- New "One Window Approach" to Issuing Work Permits for Non-Russian Citizens
- September 3, 2008
- Law Firm: Vinson & Elkins LLP - Houston Office
The Federal Migration Service of Russia (the “FMS”) has issued new administrative regulations concerning the procedure to be followed by employers applying for permits to employ non-Russian citizens in Russia and by the relevant government bodies considering such applications (the “Regulations”). The Regulations were approved by order No.1/4/1/2 on 11 January 2008 and came into force on 24 July 2008. The FMS is the federal government body responsible for migration issues.
New “one window” procedure
Previously, an employer wishing to employ non-Russian citizens was required to follow a time-consuming procedure which involved applying to various authorities in order to obtain the following:
- an opinion on expediency of employing foreign citizens from a local population employment center;
- a permit to employ foreign citizens from the FMS in Moscow;
- a work permit for foreign citizens from the territorial body of the FMS; and
- an invitation letter for a foreign employee to enter Russia on a work visa.
Applications for the above had to be made consecutively in separate stages. The time taken to obtain all relevant documents via such a process was approximately four months.
The new procedure aims to reduce this time to approximately one and a half months. The Regulations implement a “one window” approach to the procedure of obtaining Russian work permits for non-Russian employees whereby employers wishing to employ non-Russian citizens apply only to the FMS which then communicates with various authorities before making a decision on the application.
Prior to using the “one window” procedure, however, an employer must first register with the FMS. This registration procedure is a one-off measure which will not be required for subsequent applications to employ non-Russian citizens. An employer must complete an application form and submit this together with the required documents to the FMS.
Having registered with the FMS, an employer can then apply for a work permit under the new “one window” procedure as follows:
- The employer submits an application to the FMS for a permit to employ non-Russian citizens; simultaneously the employer may apply for individual work permits and invitation letters for non-Russian employees.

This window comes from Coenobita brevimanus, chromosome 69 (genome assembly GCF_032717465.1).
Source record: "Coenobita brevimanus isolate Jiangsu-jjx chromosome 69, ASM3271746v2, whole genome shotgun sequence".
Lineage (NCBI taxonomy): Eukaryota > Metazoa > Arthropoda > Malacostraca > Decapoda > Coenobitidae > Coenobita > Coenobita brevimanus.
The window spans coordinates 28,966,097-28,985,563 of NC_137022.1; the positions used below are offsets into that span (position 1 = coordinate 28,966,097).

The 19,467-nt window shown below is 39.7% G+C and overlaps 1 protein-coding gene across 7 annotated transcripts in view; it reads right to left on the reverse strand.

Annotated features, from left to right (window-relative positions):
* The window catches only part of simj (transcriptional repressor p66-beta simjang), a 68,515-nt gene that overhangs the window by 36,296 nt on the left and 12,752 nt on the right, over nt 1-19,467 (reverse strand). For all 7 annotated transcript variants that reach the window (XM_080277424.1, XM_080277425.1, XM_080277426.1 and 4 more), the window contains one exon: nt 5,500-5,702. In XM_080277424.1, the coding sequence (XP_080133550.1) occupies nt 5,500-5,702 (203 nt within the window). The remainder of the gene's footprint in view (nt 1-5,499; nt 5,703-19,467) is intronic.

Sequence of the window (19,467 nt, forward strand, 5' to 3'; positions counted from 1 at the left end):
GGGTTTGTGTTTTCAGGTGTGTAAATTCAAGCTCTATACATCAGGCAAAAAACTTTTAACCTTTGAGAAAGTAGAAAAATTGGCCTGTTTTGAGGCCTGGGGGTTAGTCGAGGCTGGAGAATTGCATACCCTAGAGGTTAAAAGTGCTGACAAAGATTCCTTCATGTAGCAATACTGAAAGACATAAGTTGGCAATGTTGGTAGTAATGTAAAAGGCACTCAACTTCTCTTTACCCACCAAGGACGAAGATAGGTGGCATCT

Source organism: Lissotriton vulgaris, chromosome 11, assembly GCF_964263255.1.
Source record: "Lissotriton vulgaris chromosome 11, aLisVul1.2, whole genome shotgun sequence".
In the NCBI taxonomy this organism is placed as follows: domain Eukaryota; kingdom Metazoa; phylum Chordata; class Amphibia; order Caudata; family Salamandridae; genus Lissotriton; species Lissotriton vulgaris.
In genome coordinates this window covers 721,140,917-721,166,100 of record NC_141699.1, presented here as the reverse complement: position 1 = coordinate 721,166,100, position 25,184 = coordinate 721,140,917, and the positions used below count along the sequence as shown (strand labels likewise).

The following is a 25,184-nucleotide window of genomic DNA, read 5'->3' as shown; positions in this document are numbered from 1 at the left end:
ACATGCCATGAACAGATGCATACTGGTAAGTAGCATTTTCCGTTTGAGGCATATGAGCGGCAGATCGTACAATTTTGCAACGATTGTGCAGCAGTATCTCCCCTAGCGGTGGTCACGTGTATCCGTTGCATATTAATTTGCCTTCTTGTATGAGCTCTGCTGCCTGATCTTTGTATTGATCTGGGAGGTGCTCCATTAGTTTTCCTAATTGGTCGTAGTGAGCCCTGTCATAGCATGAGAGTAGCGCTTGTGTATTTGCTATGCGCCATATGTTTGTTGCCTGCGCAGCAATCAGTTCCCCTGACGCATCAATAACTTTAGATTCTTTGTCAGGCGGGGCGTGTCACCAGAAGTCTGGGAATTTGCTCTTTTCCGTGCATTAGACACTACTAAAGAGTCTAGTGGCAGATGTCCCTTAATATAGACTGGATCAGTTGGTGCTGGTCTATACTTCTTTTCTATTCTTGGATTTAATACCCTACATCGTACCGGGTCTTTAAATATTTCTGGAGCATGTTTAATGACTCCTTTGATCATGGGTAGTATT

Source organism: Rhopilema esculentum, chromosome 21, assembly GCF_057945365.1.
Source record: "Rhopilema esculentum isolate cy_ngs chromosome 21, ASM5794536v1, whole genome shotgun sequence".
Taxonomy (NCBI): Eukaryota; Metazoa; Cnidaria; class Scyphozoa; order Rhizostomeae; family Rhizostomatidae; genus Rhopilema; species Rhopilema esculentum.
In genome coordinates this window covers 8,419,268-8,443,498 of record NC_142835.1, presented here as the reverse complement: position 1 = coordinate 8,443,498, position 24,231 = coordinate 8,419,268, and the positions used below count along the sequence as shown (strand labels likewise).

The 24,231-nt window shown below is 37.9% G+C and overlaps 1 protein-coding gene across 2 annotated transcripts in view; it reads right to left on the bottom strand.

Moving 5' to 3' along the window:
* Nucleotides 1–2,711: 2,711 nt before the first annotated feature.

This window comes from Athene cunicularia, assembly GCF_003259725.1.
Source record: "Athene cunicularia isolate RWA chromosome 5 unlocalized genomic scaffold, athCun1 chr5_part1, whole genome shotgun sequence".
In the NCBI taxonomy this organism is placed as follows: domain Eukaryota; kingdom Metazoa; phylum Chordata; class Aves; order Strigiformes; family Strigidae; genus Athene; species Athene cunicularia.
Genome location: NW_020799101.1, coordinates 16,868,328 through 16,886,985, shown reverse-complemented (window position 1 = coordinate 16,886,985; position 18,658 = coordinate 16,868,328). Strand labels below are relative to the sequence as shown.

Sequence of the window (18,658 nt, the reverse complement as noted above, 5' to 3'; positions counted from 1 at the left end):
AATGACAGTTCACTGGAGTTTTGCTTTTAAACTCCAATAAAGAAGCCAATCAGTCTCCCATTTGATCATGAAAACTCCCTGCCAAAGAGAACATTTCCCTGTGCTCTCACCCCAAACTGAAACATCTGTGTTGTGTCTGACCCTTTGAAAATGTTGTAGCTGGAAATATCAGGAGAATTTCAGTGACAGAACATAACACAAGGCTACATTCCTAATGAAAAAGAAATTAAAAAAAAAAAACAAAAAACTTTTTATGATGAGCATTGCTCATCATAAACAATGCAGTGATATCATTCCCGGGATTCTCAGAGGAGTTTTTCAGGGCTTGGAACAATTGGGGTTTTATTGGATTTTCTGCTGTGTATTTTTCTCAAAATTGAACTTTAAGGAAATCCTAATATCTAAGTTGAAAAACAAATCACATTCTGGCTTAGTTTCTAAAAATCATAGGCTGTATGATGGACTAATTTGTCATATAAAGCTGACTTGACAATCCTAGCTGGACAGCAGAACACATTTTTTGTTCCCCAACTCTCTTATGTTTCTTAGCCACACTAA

- The FMS then deals internally with the relevant authorities and forwards applications to the relevant agencies to obtain appropriate clearance.
- Within 28 working days from the day of the application, the FMS should issue the documents required for a work permit provided that there are no grounds for refusal.
As a result of the new procedure, the employer will receive the following documents from the FMS: a (i) permit to employ foreign nationals; (ii) work permit (plastic card); and (iii) Russian work visa invitation letter.
In an effort to facilitate development of electronic communication between government bodies, applications submitted to the FMS must now be in both paper and electronic form.
Submitting information on available vacancies
It is important to note that, amongst other grounds for refusal, the Regulations expressly state that a failure by an employer to submit details to its local population employment centre listing vacant positions within its organisation, together with a description of professional requirements to candidates and material terms of employment, will lead to refusal to issue a permit to employ foreign citizens to that organisation. Such details must be submitted annually by 1 May and at least 30 days prior to making an application for a permit to employ non-Russian citizens. As priority for available jobs is given to Russian candidates, this requirement allows the FMS to consider issuing a permit to employ non-Russian citizens only when it is satisfied that no Russian citizen has applied for that job or has been hired.
Work permits quotas
The quota of work permits established for a particular region will also be considered. These quotas are determined annually for each Russian region based on the demand for non-Russian labour. Such demand is evidenced by applications submitted to local population employment centres listing the vacancies in companies in the relevant year. Aiming to simplify to process of employing highly skilled non-Russian professionals, on 25 July 2008, the Ministry of Health Protection and Social Development adopted a list of 22 professions which are exempt from the quota system for 2008. These professions include, inter alia, General Directors, Directors, Heads of Branches and Representative Offices.
As these Regulations are in their infancy, some conflicts in actual interpretations of the Regulations have emerged. For example, the time periods within which the FMS must process applications are not yet certain.